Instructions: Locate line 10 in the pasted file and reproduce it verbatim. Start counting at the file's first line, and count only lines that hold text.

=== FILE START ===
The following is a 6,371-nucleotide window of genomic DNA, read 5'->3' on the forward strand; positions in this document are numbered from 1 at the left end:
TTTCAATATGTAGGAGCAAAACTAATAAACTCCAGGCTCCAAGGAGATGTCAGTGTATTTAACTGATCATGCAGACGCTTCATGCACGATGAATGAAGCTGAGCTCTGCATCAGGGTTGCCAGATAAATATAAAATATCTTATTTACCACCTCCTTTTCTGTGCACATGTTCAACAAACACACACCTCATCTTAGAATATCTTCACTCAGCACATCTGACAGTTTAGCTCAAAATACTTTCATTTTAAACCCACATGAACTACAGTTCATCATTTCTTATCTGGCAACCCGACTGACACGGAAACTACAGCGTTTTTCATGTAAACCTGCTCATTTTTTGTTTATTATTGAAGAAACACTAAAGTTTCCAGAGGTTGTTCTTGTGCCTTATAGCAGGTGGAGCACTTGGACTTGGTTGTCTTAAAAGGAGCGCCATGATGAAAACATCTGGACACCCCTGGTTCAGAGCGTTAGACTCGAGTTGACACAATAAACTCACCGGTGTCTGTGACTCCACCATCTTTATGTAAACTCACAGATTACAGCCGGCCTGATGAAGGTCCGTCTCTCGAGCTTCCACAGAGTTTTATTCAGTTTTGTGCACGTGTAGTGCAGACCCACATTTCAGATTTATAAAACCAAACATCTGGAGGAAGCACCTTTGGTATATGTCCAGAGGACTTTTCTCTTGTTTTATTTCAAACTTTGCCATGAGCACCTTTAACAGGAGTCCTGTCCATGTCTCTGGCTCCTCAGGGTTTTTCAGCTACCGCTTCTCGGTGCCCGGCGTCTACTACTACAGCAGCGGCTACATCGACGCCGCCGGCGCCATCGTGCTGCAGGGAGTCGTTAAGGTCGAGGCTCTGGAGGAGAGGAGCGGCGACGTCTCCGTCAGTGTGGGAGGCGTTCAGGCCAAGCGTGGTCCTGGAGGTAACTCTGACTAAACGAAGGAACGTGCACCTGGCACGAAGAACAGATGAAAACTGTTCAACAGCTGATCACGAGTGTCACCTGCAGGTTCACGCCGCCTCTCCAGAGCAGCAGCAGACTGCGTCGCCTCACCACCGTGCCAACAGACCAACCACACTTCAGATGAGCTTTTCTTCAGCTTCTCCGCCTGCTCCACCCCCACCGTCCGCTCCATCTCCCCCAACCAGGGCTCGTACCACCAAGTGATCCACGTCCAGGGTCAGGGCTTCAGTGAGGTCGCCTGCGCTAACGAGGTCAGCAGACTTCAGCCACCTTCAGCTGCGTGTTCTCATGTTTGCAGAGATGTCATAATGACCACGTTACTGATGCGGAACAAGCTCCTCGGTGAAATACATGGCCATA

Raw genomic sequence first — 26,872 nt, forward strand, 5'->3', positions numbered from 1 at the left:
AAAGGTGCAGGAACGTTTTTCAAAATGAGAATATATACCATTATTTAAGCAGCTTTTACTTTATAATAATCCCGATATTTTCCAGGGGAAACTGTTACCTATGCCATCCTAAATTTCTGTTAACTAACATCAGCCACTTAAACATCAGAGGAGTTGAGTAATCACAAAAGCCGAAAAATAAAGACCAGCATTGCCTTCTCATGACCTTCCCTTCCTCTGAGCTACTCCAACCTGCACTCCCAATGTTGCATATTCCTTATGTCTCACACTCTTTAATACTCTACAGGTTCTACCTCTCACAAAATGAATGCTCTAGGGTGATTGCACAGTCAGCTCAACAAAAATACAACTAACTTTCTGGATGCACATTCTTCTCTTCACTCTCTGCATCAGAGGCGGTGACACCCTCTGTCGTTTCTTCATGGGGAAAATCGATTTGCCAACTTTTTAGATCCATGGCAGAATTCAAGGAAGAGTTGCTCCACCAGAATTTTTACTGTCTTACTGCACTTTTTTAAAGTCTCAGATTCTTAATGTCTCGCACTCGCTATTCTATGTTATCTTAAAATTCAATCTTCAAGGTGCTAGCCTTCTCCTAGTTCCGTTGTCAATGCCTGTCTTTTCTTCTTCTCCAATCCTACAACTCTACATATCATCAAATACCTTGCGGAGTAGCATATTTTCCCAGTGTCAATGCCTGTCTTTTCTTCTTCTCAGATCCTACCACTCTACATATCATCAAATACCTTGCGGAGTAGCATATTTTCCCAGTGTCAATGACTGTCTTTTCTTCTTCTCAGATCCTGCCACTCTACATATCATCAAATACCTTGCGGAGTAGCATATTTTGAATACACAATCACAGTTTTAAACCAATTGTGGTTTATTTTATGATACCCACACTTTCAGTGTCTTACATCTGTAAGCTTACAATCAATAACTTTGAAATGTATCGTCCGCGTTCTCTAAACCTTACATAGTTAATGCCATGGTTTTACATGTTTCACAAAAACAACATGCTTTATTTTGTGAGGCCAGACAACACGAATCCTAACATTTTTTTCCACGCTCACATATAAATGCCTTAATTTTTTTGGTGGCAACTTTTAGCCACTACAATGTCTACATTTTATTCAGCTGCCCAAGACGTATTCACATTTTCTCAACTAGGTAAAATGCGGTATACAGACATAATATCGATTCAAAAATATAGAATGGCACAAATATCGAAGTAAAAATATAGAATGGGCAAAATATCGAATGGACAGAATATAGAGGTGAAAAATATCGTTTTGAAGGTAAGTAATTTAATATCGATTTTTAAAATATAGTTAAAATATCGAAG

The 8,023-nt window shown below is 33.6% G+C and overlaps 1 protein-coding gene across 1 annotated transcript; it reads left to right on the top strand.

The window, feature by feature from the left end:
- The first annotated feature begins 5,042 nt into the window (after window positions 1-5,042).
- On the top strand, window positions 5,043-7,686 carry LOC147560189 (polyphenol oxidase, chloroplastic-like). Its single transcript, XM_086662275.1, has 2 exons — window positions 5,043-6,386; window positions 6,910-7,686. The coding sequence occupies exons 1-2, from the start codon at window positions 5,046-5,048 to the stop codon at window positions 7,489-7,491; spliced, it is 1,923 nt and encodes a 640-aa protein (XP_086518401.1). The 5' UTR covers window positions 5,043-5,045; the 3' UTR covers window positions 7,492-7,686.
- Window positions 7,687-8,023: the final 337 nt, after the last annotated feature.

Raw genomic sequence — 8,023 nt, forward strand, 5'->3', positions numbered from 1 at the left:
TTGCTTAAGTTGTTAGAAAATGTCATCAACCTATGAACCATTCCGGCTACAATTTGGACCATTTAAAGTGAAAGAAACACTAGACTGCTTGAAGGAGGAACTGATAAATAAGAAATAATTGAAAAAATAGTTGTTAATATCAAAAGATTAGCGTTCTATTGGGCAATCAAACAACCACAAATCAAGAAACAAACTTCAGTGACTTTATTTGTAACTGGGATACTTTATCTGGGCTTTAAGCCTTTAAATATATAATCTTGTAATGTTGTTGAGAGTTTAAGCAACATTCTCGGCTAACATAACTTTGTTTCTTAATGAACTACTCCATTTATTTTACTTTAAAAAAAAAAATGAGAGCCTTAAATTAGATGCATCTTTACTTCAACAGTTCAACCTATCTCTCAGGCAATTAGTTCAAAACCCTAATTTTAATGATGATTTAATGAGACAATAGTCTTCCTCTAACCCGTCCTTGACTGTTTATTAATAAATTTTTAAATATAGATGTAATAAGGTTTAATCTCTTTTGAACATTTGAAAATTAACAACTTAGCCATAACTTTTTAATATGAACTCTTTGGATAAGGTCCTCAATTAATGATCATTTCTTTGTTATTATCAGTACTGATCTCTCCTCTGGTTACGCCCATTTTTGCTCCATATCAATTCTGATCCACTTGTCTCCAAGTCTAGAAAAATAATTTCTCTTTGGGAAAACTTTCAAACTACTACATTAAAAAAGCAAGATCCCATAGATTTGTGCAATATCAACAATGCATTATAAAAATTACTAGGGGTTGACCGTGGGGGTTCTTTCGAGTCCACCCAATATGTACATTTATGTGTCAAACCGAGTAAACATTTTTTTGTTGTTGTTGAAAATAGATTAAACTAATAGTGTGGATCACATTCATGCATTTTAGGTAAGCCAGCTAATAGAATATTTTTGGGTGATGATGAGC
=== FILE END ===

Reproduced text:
Raw genomic sequence — 8,023 nt, forward strand, 5'->3', positions numbered from 1 at the left: